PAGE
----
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An Irish Country Girl by Patrick Taylor

An Irish Country Girl (2009)

by Patrick Taylor

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    An Irish Country Doctor by Patrick Taylor (Sile)
    Sile: Same "Irish Country" series.

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  JosieRivers | Dec 28, 2014 |
This is a story about a girl a farmers daughter growing up in the emerald hills and glens of county cork. she has a head full of dreams , a heart open to romance and something more a gift for seeing beyond the ordinary. into the mistic world of fairies, spirts, and even the dreaded Banshee, as she grows into a young women she finds herself torn between love and her fondest aspirations. an interesting and very enjoyable coming of age story. ( )
  Georgiann | Jun 10, 2014 |
Another great tale in the Irish Country series; this is the fourth book in the series but it isn't really about the doctors. This story - An Irish Country GIRL - is about Mrs. Kinky Kincade (Dr. O'Reiley's housekeeper) and, mostly, about her experience as a late teen and young woman and the story of the Saint Stephens Ghost. I thought this was a great tale and was well done. I got quite drawn in and emotionally invested in the story. Highly recommended. ( )
  plunkinberry | Oct 15, 2013 |
While I really enjoyed the details of Irish myths and bits of Irish history, the story wasn't as strong for the last half as Taylor's other works. ( )
  sriemann | Mar 30, 2013 |
The fourth entry in his Irish Country series, An Irish Country Girl by Patrick Taylor is a little different from the first three. Usually set in the 1960’s, in this volume we step even further back in time to the 1920’s and learn of the girlhood of Maureen Kincaid, housekeeper to the doctors of Ballybucklebo.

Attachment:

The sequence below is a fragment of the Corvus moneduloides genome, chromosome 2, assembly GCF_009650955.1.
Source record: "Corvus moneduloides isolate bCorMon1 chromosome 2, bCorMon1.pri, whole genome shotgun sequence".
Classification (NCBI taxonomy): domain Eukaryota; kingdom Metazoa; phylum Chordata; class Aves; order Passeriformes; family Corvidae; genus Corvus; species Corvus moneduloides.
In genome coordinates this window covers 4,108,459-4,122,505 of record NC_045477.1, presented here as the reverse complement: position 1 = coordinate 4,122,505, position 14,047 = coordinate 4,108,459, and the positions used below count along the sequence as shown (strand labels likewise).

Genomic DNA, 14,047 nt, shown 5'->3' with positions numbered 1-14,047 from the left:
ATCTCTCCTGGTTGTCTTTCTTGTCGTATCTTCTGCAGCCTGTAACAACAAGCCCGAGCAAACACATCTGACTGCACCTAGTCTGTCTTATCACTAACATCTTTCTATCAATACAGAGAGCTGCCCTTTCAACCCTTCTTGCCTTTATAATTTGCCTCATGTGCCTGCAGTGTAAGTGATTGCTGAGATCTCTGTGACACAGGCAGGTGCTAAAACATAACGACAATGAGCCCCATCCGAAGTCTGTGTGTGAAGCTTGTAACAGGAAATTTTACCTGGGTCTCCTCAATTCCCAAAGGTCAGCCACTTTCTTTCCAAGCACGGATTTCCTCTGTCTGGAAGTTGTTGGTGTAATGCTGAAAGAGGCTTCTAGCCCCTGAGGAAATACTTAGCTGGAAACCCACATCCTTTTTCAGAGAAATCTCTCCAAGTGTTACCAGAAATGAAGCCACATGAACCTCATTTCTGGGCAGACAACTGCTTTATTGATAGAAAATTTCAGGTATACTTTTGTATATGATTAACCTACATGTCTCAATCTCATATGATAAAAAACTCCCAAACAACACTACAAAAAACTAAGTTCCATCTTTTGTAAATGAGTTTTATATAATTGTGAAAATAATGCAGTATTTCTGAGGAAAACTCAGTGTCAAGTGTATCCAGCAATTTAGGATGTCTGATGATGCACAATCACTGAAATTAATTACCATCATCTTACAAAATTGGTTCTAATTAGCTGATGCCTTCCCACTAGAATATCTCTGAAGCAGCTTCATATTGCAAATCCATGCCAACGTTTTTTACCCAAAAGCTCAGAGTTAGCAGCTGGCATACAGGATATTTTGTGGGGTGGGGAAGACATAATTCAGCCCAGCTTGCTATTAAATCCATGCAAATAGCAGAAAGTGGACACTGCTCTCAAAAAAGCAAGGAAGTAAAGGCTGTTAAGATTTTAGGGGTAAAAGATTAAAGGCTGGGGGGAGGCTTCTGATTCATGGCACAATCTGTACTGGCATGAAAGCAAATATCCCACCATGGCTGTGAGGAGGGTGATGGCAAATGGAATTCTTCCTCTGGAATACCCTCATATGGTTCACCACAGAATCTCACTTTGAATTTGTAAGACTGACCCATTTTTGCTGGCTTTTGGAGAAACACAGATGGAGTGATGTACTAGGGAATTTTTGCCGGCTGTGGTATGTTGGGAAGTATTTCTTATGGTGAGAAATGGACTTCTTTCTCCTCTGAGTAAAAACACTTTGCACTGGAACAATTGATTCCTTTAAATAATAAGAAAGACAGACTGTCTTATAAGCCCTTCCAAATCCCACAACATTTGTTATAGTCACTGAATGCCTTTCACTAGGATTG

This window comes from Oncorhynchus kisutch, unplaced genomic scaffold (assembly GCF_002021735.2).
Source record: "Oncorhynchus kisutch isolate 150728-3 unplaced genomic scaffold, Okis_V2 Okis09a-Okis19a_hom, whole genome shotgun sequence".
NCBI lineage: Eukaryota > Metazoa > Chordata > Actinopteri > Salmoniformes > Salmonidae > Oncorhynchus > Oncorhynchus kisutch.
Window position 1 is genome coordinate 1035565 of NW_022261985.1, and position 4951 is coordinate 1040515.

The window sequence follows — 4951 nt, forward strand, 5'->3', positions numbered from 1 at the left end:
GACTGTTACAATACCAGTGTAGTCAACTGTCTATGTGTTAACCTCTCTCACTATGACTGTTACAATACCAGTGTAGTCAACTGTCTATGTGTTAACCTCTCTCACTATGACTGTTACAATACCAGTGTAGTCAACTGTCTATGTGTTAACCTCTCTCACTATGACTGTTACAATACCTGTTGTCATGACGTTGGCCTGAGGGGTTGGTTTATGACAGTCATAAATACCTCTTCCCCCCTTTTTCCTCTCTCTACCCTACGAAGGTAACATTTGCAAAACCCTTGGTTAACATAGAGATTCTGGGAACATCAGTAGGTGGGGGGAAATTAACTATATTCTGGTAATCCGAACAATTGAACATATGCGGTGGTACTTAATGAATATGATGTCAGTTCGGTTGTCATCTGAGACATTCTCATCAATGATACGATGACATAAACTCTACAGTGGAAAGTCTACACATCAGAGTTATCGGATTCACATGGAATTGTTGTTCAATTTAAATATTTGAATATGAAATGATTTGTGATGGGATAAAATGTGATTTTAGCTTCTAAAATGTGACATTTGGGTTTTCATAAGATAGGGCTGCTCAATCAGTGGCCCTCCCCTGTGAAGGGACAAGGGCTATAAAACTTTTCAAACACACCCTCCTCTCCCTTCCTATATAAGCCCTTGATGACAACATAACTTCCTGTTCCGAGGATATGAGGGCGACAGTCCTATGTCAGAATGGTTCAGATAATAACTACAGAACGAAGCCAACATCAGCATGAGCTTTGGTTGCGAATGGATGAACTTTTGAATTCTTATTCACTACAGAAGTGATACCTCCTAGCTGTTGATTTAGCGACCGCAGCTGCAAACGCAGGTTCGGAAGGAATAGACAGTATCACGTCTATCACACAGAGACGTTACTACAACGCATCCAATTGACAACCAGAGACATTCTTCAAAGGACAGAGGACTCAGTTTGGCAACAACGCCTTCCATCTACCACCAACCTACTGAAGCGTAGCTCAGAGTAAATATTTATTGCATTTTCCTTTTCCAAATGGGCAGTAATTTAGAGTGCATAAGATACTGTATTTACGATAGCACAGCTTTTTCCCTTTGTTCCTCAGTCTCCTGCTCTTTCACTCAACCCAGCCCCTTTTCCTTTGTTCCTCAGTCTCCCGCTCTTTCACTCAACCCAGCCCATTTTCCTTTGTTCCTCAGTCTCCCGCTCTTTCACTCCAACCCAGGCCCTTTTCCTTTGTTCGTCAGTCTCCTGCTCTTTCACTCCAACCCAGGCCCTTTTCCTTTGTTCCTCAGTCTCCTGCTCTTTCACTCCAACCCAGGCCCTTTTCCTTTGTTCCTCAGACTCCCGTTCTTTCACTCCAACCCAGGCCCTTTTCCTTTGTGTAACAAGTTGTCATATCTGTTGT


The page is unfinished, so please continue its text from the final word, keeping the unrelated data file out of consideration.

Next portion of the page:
On a blustery Christmas day, Mrs. Kincaid invites the children carollers in and tells them a tale of her own young days. At fourteen, she was a farmer’s daughter living in County Cork, and beginning to build dreams for herself. One Christmas she learns that she is developing ‘the sight’ when she has a visitation from the Banshee and is given advance warning about the death of a young neighbour, a young man who was walking out with her sister, and who laughed at the warnings not to cross the dark fairies. After the carollers leave for their own homes, she remembers more about her past, how she met, married, and became the young widow of Paudeen Kincaid.

Told with his usual charm and verbosity, this book explores the mythology of Ireland, the dark fairies, the banshee, even touching up the selkies. Weaving through this tale of magic is the story of a young girl coming to age and taking her first steps to independence. I enjoyed this walk down memory lane, but look forward to getting back to the regular characters and events in the village of Ballybucklebo This series would fall under the category of lighter reading, but I do have to say, I found this entry almost a little too light for my taste. ( )
  DeltaQueen50 | Jan 31, 2013 |
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"Run along, make your calls, and enjoy His Lordship's booley," said Mrs. Maureen Kincaid, "Kinky" to her friends, as she knelt in the hall and sponged Ribena black-currant cordial from a small boy's tweed overcoat.
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Book description
Readers of Patrick Taylor's books know Mrs Kinky Kincaid as the unflappable housekeeper who looks after two frequently frazzled doctors. A trusted fixture in the colorful Irish village of Ballybucklebo, it often sees as though Kinky has always been there.

But Kinky Kincaid was once Maureen O'Hanlon, a farmer's daughter growing up in County Cork. Maureen had a head full of dreams, a heart open to romance, and something more: a gift for seeing into the mystic realm of fairies, spirits, and even the feared banshee, whose wail she first heard one snowy night in 1922 ....

As she grows into a young woman, Marueen finds herself torn between love and her dreams, for the future is a mystery even to one blessed with the sight. After encountering both joy and sorrow, Maureen at last finds herself on the road to Balybucklebo - and the strong and compassionate woman she was always destined to become.
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Presents the story of the early life of Kinky Kincaid, once known as Maureen O'Hanlon, a farmer's daughter growing up in the hills and glens of 1920s County Cork, Ireland, who had a gift for seeing faries, spirits, and the dreaded banshee.

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